What’s winter mean for local food?

I’m sure you’re thinking that all of the ads with an Appalachian Grown logo made sense in the summer, when an abundance of local produce is available and featured on the menus of area restaurants. But with fall settling in and winter approaching, what’s the use? The local food movement quiets down, and restaurants can’t use local products, right? Not quite!

The restaurants and farms featured in this special section will have local items to offer in the coming months. What’s more, Appalachian Sustainable Agriculture Project will remain hard at work on our decade-long local food campaign.

Here’s how you can eat local throughout the winter, as well as some information on what we’ll be up to once the chill is here to stay.

Get Local

ASAP’s Get Local is a year-round initiative that brings together farmers, chefs and community members to celebrate a featured local food each month. Featured items are chosen because of their widespread presence at tailgate markets, groceries and roadside farm stands during the month, as well as their availability directly from producers. This abundance makes it easy for shoppers and restaurant chefs to find these local items and create dishes that reflect the seasonal harvest.

In November, look for locally grown winter squashes. Farm-raised meat gets the spotlight in December, until honey and sorghum steal the show in January. February’s all about trout. Proteins still reign supreme with eggs in March and farmstead cheese in April. Be on the lookout for future “Eatin’ in Season” columns about who grows and produces these products and the restaurants that use them.

Get Local-er

We’ve got plans to expand our Get Local program this fall and winter. But, those plans all depend on you (no pressure)! So many of you are already making recipes from the Eatin’ in Season articles and seeking out each month’s featured food, as well as other local items. We hope to make it easier for you to share your involvement with the local food movement and eat even localer.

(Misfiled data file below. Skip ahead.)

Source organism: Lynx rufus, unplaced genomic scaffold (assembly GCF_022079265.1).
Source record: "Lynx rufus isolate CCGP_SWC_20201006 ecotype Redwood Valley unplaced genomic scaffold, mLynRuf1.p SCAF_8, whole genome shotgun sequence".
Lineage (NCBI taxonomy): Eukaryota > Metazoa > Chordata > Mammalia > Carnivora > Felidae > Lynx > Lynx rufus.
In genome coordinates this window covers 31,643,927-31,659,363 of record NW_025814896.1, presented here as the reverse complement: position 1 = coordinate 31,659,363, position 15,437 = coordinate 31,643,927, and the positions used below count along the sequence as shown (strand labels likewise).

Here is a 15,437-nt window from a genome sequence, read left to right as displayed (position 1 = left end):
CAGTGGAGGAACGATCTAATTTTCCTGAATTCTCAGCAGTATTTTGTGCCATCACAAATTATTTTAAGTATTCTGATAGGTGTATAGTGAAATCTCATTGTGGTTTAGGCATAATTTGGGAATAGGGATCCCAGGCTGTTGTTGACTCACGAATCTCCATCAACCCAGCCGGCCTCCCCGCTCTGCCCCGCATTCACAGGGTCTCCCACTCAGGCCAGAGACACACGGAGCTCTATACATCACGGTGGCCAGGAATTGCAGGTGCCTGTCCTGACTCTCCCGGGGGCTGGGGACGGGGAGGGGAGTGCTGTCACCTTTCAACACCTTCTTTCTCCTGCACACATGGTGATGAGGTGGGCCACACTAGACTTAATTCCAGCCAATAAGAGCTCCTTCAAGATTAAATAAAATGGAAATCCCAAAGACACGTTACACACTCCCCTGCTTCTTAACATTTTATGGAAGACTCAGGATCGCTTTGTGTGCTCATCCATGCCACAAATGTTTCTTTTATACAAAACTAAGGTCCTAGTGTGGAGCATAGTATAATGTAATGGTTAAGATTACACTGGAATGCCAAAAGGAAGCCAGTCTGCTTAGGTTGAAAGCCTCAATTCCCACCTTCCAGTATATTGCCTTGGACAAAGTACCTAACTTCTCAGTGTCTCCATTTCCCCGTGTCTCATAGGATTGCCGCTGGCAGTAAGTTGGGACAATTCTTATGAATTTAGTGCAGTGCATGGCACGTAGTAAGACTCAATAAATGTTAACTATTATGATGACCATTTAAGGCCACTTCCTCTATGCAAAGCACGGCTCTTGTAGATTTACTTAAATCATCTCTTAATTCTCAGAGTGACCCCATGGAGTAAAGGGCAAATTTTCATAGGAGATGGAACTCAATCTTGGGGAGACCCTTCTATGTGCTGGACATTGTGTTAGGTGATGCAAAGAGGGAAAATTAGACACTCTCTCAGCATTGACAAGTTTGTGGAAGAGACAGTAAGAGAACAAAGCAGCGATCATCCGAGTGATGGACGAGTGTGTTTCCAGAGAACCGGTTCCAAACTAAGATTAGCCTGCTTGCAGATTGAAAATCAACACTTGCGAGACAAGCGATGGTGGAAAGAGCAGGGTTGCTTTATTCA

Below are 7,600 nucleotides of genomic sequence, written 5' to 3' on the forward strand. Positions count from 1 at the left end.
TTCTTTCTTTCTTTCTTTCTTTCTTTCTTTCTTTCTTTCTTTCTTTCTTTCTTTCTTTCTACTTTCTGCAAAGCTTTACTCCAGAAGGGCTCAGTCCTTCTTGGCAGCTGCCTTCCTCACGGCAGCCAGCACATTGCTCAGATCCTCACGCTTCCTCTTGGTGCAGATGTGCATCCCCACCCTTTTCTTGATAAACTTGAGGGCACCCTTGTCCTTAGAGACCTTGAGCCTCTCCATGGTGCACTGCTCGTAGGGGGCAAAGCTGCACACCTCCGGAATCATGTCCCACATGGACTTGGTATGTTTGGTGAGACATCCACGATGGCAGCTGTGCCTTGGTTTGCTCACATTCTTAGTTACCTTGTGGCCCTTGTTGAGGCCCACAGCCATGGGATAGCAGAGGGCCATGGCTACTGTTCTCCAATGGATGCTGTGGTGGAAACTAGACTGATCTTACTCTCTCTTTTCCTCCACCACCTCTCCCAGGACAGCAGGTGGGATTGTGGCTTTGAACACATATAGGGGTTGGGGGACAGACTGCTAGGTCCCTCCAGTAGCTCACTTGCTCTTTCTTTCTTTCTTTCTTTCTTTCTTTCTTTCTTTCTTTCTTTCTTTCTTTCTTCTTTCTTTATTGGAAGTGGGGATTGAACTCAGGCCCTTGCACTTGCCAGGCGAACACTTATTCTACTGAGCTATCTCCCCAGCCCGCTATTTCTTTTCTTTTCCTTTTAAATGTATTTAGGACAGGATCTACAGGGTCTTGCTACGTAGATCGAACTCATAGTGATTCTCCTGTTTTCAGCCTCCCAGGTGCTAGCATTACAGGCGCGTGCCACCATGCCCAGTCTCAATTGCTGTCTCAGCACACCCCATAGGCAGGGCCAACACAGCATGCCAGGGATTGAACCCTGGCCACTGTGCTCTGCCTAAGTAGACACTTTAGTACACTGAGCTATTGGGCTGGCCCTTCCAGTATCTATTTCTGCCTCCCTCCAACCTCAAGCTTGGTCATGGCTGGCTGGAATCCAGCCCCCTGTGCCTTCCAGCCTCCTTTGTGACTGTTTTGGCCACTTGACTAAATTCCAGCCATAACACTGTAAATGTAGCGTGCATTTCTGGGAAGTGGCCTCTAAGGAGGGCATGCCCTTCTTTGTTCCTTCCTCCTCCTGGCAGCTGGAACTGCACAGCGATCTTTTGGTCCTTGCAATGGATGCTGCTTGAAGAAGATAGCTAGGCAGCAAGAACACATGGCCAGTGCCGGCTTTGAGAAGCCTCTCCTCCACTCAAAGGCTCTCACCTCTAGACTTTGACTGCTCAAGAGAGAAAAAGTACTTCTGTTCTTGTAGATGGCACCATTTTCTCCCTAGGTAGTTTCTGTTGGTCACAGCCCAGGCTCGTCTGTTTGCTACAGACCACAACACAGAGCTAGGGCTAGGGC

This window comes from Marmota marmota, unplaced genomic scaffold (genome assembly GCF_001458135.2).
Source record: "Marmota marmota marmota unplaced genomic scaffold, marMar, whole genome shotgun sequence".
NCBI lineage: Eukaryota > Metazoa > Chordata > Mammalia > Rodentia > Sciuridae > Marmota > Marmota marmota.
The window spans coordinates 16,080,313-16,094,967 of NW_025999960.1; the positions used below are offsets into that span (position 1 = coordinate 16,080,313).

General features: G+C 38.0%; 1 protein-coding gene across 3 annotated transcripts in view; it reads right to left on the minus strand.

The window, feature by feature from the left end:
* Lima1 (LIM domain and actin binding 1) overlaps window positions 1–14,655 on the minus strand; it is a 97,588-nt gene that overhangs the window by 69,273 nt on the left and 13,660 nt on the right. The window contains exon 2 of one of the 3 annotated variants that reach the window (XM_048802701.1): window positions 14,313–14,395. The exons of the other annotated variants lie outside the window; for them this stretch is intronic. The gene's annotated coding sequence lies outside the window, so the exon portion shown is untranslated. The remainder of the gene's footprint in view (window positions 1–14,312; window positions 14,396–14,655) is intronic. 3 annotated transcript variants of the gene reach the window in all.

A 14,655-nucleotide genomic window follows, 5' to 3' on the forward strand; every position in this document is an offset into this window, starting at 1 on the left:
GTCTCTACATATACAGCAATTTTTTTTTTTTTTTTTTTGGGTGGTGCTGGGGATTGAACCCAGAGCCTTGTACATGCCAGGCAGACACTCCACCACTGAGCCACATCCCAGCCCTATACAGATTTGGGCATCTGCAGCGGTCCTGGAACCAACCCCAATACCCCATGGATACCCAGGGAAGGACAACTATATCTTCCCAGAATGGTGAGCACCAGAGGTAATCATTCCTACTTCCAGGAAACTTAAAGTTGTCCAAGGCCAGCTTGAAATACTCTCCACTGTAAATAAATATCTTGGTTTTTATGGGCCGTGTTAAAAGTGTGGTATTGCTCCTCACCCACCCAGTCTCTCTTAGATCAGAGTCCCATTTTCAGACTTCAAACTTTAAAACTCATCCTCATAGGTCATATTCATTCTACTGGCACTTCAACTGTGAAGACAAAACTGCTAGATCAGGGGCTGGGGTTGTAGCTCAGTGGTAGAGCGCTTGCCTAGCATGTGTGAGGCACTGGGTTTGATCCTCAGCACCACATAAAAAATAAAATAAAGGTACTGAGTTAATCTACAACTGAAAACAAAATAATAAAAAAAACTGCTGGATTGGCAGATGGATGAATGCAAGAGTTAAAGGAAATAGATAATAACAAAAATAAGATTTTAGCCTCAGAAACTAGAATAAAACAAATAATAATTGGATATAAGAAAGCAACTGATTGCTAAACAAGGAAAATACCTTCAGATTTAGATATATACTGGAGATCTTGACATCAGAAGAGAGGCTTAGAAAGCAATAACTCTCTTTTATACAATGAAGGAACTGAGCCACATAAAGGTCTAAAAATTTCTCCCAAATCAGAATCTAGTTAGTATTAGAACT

Plans are underway to build a special Get Local section of the ASAP website that will allow locavores to better engage with ASAP and our area’s thriving local food movement — to become “local-er,” if you will. Maybe you want to find and share recipes and tips? Or, post your apple-picking photos and ask others for their orchard recommendations? The new site will be the place to do just that. Check asapconnections.org in the coming months for the launch.

Back to School

Our Get Local program has already expanded into area schools, and a local food item is now featured each month in cafeterias. (The featured foods do differ from the overarching Get Local calendar; after all, cafeteria staff have a few more mouths to feed than most restaurant chefs.) Students will find local cabbage on the menu this month, local potatoes in November and get to enjoy several varieties of local apples during the winter.

There are excitement things happening with local food in area classrooms, too. A partnership between ASAP, Western Carolina University and Jackson County Schools, made possible by Blue Cross Blue Shield of North Carolina Foundation, enables nutrition and elementary education students to implement farm to school programming in Jackson County. To date, programming has included farm field trips, planting gardens and local food cooking demonstrations.

In Buncombe County, ASAP works with area chefs as part of the national Chefs Move to Schools initiative. Currently, around 20 schools are matched up with more than 30 chefs and volunteers. Cooking demonstrations with local veggies and greenhouse items will continue throughout the winter. ASAP is also offering mini-grants for farm field trips in 2011 to schools throughout the region; application deadline is Nov. 5.

See? The coming months are exciting for local food!

Appalachian Grown is a program of ASAP that certifies food and agricultural products grown or raised on farms in Western North Carolina and the Southern Appalachian mountains. For more information about ASAP and Get Local, visit asapconnections.org. To learn more about Chefs Move to Schools and ASAP’s Farm to School program Growing Minds, visit growing-minds.org. Find area tailgate markets open in November and December, as well as restaurants sourcing local items, in ASAP’s Local Food Guide online at buyappalachian.org.

Maggie Cramer is the communications coordinator at Appalachian Sustainable Agriculture Project. Contact her at maggie@asapconnections.org.

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3 thoughts on “What’s winter mean for local food?

  1. LOKEL

    “What’s winter ….” poor grammar.

    That means “What IS winter …”

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